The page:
Wrapping Up the Estate Administration

EP - Dec 27Once the Inventory, Appraisement and List of Claims (the “Inventory”) has been approved by the court, you will be ready to move forward with wrapping up the decedent’s estate. In fact, the receipt of the order approving the inventory typically concludes matters with the probate court.

Before distributing the decedent’s estate, there are a few other items you will need to take care of first. One item of particular importance is the paying of the decedent’s final income taxes, which a CPA can help you complete.

You will also need to be sure that you pay any final debts owed by the decedent. Some examples of final debts include hospital bills and funeral bills.. Depending on the language of the decedent’s will, it might also include paying off any mortgages still attached to real property owned by the decedent.

It may also be necessary to file an Estate Tax Return if the decedent’s estate is in excess of the estate tax exemption (for individuals dying in 2017, the exemption amount is $5.49 million). Unless extended, the Estate Tax Return will be due 9 months after the date of the decedent’s death.

Finally, you will want to make sure that you pay any amounts owed to the CPA, attorney, and any other advisors that have been working with you on the estate administration. If the will provides for it, you may also be entitled to compensation for your work as the independent executor. If a specific amount is not specified in the will, then you should consult with your attorney to determine the appropriate amount to take as your compensation for serving as independent executor.

You can begin making distributions from the estate at any time after being appointed independent executor. However, take special care not to distribute too much as you will want to be sure the estate has enough funds to cover any final expenses (taxes, debts, bills, etc.). Once all of the final expenses have been paid, you can make a final distribution of any remaining, undistributed assets of the estate to the beneficiaries of the estate

Distributing the estate is not usually a complicated process. It will be completed through a series of Independent Executor Distribution Deeds, assignments of property (for personal property or entity interests), and cash distributions (usually accomplished by a check from the executor, a wire transfer, or an actual cash distribution). Please keep in mind that as the executor, you are entitled to receive receipts from the beneficiaries acknowledging that they have received their allotted distribution.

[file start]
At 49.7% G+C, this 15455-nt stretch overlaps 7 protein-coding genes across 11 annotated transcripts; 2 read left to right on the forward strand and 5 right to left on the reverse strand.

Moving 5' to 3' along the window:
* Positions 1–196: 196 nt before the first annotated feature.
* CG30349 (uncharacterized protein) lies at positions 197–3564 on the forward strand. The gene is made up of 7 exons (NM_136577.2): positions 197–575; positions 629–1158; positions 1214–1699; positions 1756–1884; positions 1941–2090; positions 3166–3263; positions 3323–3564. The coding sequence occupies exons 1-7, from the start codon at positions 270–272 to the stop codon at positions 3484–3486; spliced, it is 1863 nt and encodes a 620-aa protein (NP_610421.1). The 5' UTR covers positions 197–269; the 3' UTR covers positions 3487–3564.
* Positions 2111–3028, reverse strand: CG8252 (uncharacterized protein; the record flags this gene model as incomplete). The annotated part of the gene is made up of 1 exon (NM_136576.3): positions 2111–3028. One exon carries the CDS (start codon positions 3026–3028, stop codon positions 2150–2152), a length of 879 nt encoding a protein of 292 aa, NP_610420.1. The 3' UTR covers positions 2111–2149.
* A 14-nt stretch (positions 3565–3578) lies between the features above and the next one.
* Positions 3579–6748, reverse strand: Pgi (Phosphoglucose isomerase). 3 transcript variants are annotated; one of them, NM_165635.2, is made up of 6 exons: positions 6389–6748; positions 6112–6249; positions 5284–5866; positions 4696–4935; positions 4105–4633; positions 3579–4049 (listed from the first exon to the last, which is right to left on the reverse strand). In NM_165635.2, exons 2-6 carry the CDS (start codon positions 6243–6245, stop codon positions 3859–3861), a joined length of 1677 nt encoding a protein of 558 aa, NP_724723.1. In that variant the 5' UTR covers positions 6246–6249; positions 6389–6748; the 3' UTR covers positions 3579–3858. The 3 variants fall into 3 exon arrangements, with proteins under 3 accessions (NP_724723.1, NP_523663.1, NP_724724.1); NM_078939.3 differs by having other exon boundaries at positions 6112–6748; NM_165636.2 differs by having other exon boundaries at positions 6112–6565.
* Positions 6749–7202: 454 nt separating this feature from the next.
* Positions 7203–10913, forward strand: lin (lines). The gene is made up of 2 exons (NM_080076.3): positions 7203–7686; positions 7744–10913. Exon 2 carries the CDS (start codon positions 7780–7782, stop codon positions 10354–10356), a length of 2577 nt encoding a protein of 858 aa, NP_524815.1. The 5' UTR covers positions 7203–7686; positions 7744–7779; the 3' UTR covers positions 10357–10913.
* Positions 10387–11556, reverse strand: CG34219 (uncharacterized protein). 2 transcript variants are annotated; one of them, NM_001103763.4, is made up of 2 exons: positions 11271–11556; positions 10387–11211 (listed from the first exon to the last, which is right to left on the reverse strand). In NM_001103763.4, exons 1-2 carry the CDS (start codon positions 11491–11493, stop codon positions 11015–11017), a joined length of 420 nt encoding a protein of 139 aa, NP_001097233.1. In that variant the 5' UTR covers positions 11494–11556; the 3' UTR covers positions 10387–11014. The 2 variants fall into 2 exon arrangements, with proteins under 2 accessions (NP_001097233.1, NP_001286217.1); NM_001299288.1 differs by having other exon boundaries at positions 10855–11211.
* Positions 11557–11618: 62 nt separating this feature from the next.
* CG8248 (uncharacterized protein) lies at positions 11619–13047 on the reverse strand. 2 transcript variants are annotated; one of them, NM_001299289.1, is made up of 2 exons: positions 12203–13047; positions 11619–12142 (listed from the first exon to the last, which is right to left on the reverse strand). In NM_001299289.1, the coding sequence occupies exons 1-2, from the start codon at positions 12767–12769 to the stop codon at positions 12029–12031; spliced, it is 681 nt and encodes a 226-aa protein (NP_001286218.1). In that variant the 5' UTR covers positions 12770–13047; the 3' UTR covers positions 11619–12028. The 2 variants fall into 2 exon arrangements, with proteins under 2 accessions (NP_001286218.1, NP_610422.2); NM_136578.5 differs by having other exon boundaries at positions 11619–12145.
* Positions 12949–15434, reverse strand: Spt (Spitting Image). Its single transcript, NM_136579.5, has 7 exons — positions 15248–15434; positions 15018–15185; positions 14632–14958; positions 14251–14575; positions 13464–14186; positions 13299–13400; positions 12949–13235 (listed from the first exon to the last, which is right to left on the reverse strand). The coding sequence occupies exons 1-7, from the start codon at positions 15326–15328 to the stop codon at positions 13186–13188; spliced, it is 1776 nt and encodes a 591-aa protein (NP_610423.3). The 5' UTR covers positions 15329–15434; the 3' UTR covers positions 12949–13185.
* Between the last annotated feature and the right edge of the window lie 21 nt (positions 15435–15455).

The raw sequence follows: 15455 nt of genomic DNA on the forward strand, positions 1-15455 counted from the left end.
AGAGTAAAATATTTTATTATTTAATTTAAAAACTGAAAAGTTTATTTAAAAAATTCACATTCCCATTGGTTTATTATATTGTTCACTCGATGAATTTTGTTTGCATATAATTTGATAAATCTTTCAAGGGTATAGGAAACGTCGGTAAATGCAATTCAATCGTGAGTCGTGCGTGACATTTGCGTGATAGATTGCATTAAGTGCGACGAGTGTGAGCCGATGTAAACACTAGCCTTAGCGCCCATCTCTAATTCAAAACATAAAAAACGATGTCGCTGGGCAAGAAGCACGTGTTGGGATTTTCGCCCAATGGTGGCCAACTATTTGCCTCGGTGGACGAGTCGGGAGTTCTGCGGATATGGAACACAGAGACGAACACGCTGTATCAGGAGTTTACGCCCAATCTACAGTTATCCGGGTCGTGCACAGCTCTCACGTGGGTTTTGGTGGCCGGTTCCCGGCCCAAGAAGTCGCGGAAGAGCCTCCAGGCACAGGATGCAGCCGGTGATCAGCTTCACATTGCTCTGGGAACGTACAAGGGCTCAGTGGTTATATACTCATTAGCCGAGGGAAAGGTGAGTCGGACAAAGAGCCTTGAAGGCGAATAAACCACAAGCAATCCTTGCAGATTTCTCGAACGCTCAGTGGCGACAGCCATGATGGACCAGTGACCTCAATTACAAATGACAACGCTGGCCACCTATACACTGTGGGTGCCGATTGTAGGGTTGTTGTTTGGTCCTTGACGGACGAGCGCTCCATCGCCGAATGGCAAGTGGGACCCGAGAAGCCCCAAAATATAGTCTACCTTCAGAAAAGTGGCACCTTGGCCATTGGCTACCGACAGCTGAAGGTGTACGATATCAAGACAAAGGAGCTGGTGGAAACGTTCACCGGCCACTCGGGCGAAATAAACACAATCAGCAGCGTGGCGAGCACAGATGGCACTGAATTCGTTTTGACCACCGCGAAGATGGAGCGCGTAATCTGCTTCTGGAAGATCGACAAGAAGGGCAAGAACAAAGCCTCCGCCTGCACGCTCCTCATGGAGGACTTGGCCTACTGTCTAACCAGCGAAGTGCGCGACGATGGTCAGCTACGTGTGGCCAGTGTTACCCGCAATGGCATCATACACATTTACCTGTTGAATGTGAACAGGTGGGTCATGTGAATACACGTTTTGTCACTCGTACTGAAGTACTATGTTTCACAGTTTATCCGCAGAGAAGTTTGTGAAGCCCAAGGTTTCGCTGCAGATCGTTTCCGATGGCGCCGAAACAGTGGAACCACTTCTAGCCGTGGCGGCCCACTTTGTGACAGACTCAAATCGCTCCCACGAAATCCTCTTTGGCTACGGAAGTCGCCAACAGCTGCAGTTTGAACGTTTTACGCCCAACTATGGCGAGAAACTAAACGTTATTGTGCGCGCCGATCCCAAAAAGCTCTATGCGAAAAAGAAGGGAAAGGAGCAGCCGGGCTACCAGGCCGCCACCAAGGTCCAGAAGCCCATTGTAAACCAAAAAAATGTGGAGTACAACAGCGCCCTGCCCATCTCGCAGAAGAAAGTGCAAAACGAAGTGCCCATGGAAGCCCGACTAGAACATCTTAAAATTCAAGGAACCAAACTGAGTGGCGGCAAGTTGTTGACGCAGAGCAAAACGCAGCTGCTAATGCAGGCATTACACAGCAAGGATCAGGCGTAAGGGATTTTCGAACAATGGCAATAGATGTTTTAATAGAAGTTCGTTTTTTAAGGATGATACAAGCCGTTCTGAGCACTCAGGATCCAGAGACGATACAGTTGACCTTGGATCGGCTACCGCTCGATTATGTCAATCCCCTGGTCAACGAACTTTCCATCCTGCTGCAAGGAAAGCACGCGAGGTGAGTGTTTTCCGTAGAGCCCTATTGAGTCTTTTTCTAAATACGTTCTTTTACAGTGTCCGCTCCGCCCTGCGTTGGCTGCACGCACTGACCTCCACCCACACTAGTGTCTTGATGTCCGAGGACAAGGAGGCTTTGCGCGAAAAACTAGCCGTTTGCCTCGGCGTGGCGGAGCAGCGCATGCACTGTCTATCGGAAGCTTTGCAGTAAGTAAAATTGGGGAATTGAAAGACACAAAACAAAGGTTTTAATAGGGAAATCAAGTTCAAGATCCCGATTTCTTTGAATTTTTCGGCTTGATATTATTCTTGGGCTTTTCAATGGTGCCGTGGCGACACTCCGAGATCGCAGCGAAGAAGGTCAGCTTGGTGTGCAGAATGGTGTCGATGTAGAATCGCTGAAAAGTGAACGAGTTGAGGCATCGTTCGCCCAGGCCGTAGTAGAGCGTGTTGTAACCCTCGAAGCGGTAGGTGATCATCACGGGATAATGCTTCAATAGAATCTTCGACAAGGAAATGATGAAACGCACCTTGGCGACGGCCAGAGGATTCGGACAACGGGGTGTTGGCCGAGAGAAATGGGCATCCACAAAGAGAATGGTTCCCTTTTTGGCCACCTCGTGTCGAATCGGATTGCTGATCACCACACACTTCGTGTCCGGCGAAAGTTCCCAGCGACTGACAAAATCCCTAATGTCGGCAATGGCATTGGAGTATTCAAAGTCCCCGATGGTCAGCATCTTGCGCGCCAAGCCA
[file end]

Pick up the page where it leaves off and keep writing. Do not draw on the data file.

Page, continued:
Once you have paid the bills and made the distributions to the beneficiaries, the estate administration process is effectively complete. Congratulations!

In our final post in this series, we will cover special circumstances in estate administration including intestacy, filing an estate tax return, and others.

John Conner is the author of this post. He can be contacted at jconner@gdhm.com or 512.480.5612.

Important Deadlines After the Probate Hearing

EP - Nov 21Once you have completed the hearing, received letters testamentary, and have been appointed as independent executor, there are a few key, court-related deadlines you need to keep in mind.

Notice to Creditors & Notice to Beneficiaries

First, within 30 days of being appointed as the executor, you will be required to publish a Notice to Creditors in a newspaper of general circulation that advises creditors of your appointment as independent executor. Additionally, within two months of your being appointed as independent executor, you will need to mail a certified letter, return receipt requested to each secured creditor of the decedent’s estate. You are required to file proof of these two notices with the court.

Beneficiaries of the decedent’s estate (other than yourself since you are the executor) are required to receive notice within 60 days of your appointment as independent executor. The notice must include either a copy of the will that was admitted to probate with a copy of the Order, or a summary of the gifts made to the beneficiary under the will along with the name of the court that admitted the will to probate, the docket number assigned to the estate, the date the will was admitted to probate, and the date the court appointed the independent executor. All notices to beneficiaries must be sent certified mail, return receipt requested. Additionally, you must file, within 90 days of your appointment, an affidavit with the court stating that the notices to beneficiaries were given or explaining why they were not.

The Inventory

Perhaps the biggest deadline the independent executor needs to be aware of is the requirement that an Inventory, Appraisement and List of Claims (the “Inventory”) be filed with the court within 90 days of your being appointed as independent executor. The Inventory is best thought of as a “snap-shot” of the decedent’s estate at the time of the decedent’s death. Please note that the decedent’s liabilities are not included on the Inventory. Items that have a beneficiary designation (retirement accounts, life insurance payable to a designated beneficiary, etc.) and property owned with another person as joint tenants with a right of survivorship are also not included on the inventory.

The inventory will generally include the following items:

  • List of all real property interests (including mineral interests) – To value your real property interests, surface interests can be valued based on a realtor’s opinion letter, and mineral interests can be valued by averaging the royalties received over the previous three years. There usually is not a need to get a full appraisal of the property interests unless the decedent’s estate is going to be taxable and require the filing of an estate tax return.